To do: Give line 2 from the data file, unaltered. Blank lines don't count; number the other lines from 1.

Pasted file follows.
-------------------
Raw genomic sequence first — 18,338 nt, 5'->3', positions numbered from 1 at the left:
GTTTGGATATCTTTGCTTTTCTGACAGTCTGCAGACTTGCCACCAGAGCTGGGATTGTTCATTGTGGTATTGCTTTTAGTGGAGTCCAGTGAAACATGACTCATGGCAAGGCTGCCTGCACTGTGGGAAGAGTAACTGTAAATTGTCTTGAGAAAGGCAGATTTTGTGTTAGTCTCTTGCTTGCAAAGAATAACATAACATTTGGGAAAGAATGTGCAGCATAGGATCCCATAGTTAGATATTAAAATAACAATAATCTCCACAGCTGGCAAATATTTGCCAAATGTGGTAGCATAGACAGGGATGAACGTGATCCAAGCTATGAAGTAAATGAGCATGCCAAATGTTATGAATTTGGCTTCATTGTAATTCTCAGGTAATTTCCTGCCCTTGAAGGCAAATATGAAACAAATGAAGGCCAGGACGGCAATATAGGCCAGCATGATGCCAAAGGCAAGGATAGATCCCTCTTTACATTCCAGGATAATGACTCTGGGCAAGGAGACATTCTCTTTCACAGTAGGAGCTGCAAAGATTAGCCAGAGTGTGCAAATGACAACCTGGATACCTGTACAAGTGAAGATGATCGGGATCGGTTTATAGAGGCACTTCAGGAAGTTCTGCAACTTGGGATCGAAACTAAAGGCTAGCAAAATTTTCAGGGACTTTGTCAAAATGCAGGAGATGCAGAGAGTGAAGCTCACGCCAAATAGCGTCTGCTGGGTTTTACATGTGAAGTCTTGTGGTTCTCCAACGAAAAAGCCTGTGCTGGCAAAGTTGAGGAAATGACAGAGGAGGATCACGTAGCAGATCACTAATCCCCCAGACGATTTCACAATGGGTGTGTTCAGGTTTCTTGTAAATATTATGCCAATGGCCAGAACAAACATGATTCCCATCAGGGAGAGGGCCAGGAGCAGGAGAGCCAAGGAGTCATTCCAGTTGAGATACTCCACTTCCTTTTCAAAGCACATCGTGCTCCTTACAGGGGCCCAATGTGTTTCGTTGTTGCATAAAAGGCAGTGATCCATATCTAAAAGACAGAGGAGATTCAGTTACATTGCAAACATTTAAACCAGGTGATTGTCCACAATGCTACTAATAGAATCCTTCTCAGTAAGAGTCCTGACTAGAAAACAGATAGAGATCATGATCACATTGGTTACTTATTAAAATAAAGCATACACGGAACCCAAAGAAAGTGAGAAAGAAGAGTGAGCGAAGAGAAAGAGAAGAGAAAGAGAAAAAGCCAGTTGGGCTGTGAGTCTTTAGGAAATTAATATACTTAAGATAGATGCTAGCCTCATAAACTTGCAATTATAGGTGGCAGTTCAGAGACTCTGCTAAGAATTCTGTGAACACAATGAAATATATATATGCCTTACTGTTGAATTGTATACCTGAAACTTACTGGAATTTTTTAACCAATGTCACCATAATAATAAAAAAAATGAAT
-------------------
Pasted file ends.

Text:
GTTTGGATATCTTTGCTTTTCTGACAGTCTGCAGACTTGCCACCAGAGCTGGGATTGTTCATTGTGGTATTGCTTTTAGTGGAGTCCAGTGAAACATGACTCATGGCAAGGCTGCCTGCACTGTGGGAAGAGTAACTGTAAATTGTCTTGAGAAAGGCAGATTTTGTGTTAGTCTCTTGCTTGCAAAGAATAACATAACATTTGGGAAAGAATGTGCAGCATAGGATCCCATAGTTAGATATTAAAATAACAATAATCTCCACAGCTGGCAAATATTTGCCAAATGTGGTAGCATAGACAGGGATGAACGTGATCCAAGCTATGAAGTAAATGAGCATGCCAAATGTTATGAATTTGGCTTCATTGTAATTCTCAGGTAATTTCCTGCCCTTGAAGGCAAATATGAAACAAATGAAGGCCAGGACGGCAATATAGGCCAGCATGATGCCAAAGGCAAGGATAGATCCCTCTTTACATTCCAGGATAATGACTCTGGGCAAGGAGACATTCTCTTTCACAGTAGGAGCTGCAAAGATTAGCCAGAGTGTGCAAATGACAACCTGGATACCTGTACAAGTGAAGATGATCGGGATCGGTTTATAGAGGCACTTCAGGAAGTTCTGCAACTTGGGATCGAAACTAAAGGCTAGCAAAATTTTCAGGGACTTTGTCAAAATGCAGGAGATGCAGAGAGTGAAGCTCACGCCAAATAGCGTCTGCTGGGTTTTACATGTGAAGTCTTGTGGTTCTCCAACGAAAAAGCCTGTGCTGGCAAAGTTGAGGAAATGACAGAGGAGGATCACGTAGCAGATCACTAATCCCCCAGACGATTTCACAATGGGTGTGTTCAGGTTTCTTGTAAATATTATGCCAATGGCCAGAACAAACATGATTCCCATCAGGGAGAGGGCCAGGAGCAGGAGAGCCAAGGAGTCATTCCAGTTGAGATACTCCACTTCCTTTTCAAAGCACATCGTGCTCCTTACAGGGGCCCAATGTGTTTCGTTGTTGCATAAAAGGCAGTGATCCATATCTAAAAGACAGAGGAGATTCAGTTACATTGCAAACATTTAAACCAGGTGATTGTCCACAATGCTACTAATAGAATCCTTCTCAGTAAGAGTCCTGACTAGAAAACAGATAGAGATCATGATCACATTGGTTACTTATTAAAATAAAGCATACACGGAACCCAAAGAAAGTGAGAAAGAAGAGTGAGCGAAGAGAAAGAGAAGAGAAAGAGAAAAAGCCAGTTGGGCTGTGAGTCTTTAGGAAATTAATATACTTAAGATAGATGCTAGCCTCATAAACTTGCAATTATAGGTGGCAGTTCAGAGACTCTGCTAAGAATTCTGTGAACACAATGAAATATATATATGCCTTACTGTTGAATTGTATACCTGAAACTTACTGGAATTTTTTAACCAATGTCACCATAATAATAAAAAAAATGAAT